Elizabeth Sprague Coolidge, a vital and prominent patron of twentieth-century American music, extended her reach to New Haven. The daughter of Yale graduate Albert Arnold Sprague (Class of 1859), she and her mother donated the funds for Yale's first building dedicated to music, Sprague Memorial Hall, which opened in 1917. A series of chamber music performances in Sprague Hall was also named in memory of Albert Arnold Sprague.
In November 1936, the Coolidge Quartet – named for its patron, Elizabeth Sprague Coolidge – performed on the Albert Arnold Sprague Chamber Concerts series in Sprague Memorial Hall. Note the credit on the program that the concert was "presented through the courtesy of the Elizabeth Sprague Coolidge Foundation in the Library of Congress.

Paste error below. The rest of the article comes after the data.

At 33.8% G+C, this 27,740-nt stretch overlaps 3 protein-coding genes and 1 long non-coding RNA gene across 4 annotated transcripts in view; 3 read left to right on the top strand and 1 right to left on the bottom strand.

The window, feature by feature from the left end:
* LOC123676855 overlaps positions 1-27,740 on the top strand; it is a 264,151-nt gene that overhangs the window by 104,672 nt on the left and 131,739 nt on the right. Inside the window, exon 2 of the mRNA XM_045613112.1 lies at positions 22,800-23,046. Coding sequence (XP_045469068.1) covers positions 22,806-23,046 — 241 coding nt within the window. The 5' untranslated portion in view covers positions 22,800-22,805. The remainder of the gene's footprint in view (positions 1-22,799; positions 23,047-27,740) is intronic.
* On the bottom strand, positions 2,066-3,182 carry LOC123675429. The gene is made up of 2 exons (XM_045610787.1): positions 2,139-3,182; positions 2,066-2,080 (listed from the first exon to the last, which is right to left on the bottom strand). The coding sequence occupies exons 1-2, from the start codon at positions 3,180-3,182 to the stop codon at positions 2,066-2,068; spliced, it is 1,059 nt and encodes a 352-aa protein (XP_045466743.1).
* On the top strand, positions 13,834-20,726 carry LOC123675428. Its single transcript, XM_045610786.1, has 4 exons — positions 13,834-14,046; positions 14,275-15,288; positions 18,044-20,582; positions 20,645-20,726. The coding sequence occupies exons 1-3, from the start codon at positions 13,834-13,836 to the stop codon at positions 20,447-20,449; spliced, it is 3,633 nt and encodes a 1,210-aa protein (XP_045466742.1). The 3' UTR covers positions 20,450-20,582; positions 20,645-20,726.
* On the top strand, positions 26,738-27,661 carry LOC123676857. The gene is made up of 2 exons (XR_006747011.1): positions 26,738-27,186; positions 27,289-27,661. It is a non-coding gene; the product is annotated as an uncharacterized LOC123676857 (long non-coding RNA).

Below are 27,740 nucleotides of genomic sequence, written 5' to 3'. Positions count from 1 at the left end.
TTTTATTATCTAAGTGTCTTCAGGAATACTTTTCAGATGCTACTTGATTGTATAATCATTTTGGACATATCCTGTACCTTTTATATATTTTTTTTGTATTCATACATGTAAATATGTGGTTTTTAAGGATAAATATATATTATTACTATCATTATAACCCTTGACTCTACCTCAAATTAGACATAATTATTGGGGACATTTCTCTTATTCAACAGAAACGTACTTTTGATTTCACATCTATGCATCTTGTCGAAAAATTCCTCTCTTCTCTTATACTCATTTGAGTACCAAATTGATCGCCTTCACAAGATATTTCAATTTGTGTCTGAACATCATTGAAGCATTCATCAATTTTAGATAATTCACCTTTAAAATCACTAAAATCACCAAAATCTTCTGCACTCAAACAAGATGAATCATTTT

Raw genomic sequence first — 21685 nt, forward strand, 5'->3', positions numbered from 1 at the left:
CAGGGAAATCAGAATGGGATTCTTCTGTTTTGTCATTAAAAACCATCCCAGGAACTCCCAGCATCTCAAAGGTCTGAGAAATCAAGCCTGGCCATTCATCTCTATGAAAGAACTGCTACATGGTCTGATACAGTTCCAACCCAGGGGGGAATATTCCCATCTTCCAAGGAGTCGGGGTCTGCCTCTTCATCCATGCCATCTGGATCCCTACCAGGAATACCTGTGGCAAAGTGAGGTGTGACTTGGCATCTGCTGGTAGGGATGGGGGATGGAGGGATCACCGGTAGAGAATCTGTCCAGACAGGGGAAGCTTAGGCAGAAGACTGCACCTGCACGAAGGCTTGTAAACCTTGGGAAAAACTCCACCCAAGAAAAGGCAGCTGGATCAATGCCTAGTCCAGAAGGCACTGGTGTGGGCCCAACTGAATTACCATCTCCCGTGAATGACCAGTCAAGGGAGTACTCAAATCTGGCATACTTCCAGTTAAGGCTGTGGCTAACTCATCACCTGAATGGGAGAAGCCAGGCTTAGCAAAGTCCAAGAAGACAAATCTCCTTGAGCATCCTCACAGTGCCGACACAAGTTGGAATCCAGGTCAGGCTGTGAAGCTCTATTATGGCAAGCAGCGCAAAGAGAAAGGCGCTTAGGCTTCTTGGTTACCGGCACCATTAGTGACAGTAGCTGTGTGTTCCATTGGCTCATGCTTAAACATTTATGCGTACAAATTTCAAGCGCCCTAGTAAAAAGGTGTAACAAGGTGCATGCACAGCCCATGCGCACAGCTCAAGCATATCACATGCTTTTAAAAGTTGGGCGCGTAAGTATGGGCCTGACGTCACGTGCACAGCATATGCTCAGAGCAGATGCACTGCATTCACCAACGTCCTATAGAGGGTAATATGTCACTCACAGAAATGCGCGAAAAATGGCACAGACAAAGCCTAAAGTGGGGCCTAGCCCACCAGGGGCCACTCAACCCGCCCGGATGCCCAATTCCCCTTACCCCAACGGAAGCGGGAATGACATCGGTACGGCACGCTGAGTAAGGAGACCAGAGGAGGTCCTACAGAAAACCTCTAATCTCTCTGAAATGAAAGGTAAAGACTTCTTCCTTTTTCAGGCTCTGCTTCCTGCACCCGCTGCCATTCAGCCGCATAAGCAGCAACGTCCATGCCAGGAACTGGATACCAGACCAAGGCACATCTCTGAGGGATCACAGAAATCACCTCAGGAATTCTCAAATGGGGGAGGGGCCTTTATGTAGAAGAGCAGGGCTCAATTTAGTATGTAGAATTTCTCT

Active during the 1930s and ’40s, the Coolidge Quartet boasted first-rate musicians even through several changes in roster. Violinist William Kroll went on to form the Kroll Quartet in 1944. Violinist, composer, and conductor Nikolai Berezowsky played with organizations such as the Bolshoi and the New York Philharmonic; his compositions included several symphonies that Koussevitzky promoted and a popular opera, Babar the Elephant. Violist Nicholas Moldavan played with Benny Goodman and was a member of the Flonzaley and Stradivarius Quartets. Cellist Victor Gottlieb later became first cellist of the RKO Studio Orchestra in Hollywood.